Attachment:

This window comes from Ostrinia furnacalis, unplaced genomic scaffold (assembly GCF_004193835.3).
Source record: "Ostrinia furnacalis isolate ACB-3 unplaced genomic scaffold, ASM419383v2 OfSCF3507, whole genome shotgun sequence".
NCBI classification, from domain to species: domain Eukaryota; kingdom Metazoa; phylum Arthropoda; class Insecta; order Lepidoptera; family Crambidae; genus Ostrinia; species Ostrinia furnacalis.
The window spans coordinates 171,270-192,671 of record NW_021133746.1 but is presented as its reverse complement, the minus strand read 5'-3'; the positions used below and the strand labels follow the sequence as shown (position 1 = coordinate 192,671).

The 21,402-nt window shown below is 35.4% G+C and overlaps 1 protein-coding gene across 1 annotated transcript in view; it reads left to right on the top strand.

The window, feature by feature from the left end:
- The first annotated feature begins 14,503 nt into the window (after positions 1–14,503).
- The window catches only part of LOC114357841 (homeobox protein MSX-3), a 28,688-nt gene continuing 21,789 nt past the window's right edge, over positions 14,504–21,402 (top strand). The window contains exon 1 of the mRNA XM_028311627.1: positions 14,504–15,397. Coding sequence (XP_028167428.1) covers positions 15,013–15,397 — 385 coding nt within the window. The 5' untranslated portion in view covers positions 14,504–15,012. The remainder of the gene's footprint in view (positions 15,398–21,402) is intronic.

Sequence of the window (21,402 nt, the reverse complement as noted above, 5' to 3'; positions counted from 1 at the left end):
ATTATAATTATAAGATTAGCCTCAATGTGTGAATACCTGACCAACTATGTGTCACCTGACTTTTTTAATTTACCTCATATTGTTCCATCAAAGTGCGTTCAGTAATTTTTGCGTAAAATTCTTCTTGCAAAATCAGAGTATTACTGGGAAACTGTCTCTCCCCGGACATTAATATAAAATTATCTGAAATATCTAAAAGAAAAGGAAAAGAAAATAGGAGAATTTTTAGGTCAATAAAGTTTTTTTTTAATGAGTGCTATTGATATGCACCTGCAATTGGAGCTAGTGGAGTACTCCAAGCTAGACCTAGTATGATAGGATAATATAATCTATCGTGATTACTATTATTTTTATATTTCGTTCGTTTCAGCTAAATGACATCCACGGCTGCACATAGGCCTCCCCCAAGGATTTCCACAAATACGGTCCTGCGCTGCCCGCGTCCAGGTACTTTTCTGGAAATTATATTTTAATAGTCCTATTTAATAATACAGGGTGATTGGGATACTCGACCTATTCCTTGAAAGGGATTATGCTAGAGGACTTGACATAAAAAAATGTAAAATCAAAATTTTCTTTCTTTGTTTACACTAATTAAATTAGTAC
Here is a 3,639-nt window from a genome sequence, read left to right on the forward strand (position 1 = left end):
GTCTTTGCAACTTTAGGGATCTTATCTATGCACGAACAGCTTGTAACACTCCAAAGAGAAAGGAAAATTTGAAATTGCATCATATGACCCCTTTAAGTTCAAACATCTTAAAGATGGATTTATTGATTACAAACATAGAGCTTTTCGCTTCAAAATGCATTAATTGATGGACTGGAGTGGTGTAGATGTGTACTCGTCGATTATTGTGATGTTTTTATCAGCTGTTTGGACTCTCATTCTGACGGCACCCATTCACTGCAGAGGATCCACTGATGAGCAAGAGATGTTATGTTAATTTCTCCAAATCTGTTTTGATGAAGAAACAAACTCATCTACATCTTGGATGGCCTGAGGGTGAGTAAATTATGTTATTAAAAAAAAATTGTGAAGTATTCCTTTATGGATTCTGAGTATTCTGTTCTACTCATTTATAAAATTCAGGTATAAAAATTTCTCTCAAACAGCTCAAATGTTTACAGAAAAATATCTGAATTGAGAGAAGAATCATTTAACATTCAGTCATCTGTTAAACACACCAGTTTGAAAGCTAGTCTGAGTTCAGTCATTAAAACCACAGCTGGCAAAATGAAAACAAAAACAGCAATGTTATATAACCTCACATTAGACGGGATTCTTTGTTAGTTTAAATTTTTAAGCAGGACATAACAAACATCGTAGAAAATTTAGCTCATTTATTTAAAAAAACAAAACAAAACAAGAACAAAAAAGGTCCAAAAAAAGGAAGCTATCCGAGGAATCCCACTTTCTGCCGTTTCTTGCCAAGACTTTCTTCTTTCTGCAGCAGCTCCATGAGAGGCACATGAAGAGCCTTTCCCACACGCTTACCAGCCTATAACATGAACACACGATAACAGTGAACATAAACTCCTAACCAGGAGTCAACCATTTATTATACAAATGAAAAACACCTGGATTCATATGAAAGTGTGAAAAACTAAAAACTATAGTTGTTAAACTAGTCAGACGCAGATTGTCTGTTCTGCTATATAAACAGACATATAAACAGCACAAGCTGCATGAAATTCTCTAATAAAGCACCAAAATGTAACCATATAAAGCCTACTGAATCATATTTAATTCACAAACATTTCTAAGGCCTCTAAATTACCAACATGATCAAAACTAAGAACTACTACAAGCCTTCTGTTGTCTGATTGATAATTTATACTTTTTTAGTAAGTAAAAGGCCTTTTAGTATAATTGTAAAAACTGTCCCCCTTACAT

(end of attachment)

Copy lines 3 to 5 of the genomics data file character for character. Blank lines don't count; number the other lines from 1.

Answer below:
NCBI classification, from domain to species: domain Eukaryota; kingdom Metazoa; phylum Arthropoda; class Insecta; order Lepidoptera; family Crambidae; genus Ostrinia; species Ostrinia furnacalis.
The window spans coordinates 171,270-192,671 of record NW_021133746.1 but is presented as its reverse complement, the minus strand read 5'-3'; the positions used below and the strand labels follow the sequence as shown (position 1 = coordinate 192,671).

The 21,402-nt window shown below is 35.4% G+C and overlaps 1 protein-coding gene across 1 annotated transcript in view; it reads left to right on the top strand.